Senators from the Committee on Education and Workforce Development wanted to know Wednesday what the Department of Education and Career and Technical Education Board were doing to resolve ongoing problems, such the shortage of vocational teachers and the federal compliance agreement that has been hovering over the department for a dozen years.
Sen. Kenneth Gittens said the compliance agreement, which requires the department to hire a third-party fiduciary, “is costing Virgin Islanders millions of dollars, money we could be spending elsewhere like building schools and hiring teachers.”
The initial contract signed in 2006 for a fiduciary was for $7.8 million and covered a 32-month period. The Education officials at the Senate hearing Wednesday did not know what the latest contract was costing the Virgin Islands.
Senators raised concerns that there were too many requirements for vocational teachers, the requirement of a bachelor’s degree being specifically mentioned. Sen. Donna Frett-Gregory, a former commissioner of the Department of Education, questioned whether the problem of having a fiduciary agent was not connected with the difficulty of hiring vocational teachers?
“It plays a role,” Commissioner Racquel Berry-Benjamin answered.
That led to a discussion of who was causing “a bottleneck” in hiring vocational teachers – the Board of Education, the Department of Education or the Career and Technical Education Board. Gittens urged the three entities to come together and resolve the problem.
Ronnie Jones, representing the Career Board on behalf of board chairperson Ilene Garner, highlighted the teacher shortage along with other problems in vocational training.
“There are some major challenges facing CTE.,” he said. “The challenges include: deteriorating classrooms and lab infrastructures, the lack of up-to-date equipment, outdated or no text books and materials in the classroom; limited travel to state and national conferences and competitions; and the most critical, the loss of certified teachers due to retirement or other to higher paying industries.”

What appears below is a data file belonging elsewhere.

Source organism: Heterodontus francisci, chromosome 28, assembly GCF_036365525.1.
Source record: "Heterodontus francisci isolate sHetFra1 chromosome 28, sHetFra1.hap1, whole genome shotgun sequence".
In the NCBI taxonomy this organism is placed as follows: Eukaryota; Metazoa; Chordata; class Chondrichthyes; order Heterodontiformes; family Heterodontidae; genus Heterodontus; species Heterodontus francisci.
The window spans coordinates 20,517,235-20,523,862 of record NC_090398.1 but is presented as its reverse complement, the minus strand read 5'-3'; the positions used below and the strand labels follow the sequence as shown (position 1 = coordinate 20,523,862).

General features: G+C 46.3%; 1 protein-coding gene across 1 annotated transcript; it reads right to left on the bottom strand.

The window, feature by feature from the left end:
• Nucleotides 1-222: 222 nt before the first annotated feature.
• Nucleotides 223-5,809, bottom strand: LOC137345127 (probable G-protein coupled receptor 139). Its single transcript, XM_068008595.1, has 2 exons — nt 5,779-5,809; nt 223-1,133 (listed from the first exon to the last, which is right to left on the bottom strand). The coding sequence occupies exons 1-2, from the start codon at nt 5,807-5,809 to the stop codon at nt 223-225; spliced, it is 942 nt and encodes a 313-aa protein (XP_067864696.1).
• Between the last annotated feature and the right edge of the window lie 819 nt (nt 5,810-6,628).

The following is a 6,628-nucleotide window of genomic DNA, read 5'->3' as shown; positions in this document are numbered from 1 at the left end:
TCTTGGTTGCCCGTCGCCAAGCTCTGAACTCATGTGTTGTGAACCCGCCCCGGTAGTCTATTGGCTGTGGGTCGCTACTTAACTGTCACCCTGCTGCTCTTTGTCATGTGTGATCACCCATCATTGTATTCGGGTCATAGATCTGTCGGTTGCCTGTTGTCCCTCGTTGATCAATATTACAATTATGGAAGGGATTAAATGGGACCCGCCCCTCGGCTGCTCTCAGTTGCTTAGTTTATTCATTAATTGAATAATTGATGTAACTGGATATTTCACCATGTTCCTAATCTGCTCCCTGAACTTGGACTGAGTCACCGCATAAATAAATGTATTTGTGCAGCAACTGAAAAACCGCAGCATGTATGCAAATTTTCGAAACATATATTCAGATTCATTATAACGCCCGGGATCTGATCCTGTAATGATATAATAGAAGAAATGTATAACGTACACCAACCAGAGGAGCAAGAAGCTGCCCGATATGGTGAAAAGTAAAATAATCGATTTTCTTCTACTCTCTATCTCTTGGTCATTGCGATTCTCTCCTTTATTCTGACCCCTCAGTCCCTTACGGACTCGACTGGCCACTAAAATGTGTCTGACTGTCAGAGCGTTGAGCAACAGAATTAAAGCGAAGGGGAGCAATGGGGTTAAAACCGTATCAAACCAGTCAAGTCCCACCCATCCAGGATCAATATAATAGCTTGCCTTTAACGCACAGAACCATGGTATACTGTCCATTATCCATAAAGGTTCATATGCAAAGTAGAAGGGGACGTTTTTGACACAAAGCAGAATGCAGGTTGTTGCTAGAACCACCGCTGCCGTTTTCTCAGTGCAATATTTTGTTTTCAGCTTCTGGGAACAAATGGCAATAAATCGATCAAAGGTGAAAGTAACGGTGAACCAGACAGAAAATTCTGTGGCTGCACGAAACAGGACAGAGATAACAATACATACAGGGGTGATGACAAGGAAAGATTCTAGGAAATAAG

Textbooks were also called a problem on the academic side. Sen. Stedmann Hodge said he saw a history textbook at the high school and its latest edition was 1995. Frett-Gregory said she was on a textbook committee five year ago and it was working on approving a textbook for third graders. She asked how far that committee had progressed and was told it was still working at the third-grade level.
Berry-Benjamin said the department was in transition. In preparation for the hearing she was asked to talk about plans for school consolidation. Her written testimony said, “On St. Croix, four of the district’s schools, Pearl B. Larsen, Juanita Gardine, Eulalie R. Rivera, and Arthur A. Richards will operate as K-8 schools all other schools remain the same. To accommodate bus schedules, after-school programs and activities for students, all schools in the St. Croix district will have new start and end times.”
“In the St. Thomas St. John District, the Leonard Dober Elementary School will be shuttered, but the campus will be utilized by the Edith Williams Alternative Program. Jane E. Tuitt Elementary will operate as a K-5 school and the Fifth graders from Joseph Gomez Elementary and Yvonne Milliner-Bowsky will attend the Bertha C. Boschulte Middle School for the 6th grade.”
As for the Career Board, Frett-Greory said she was concerned the board only had three members when its full component is nine.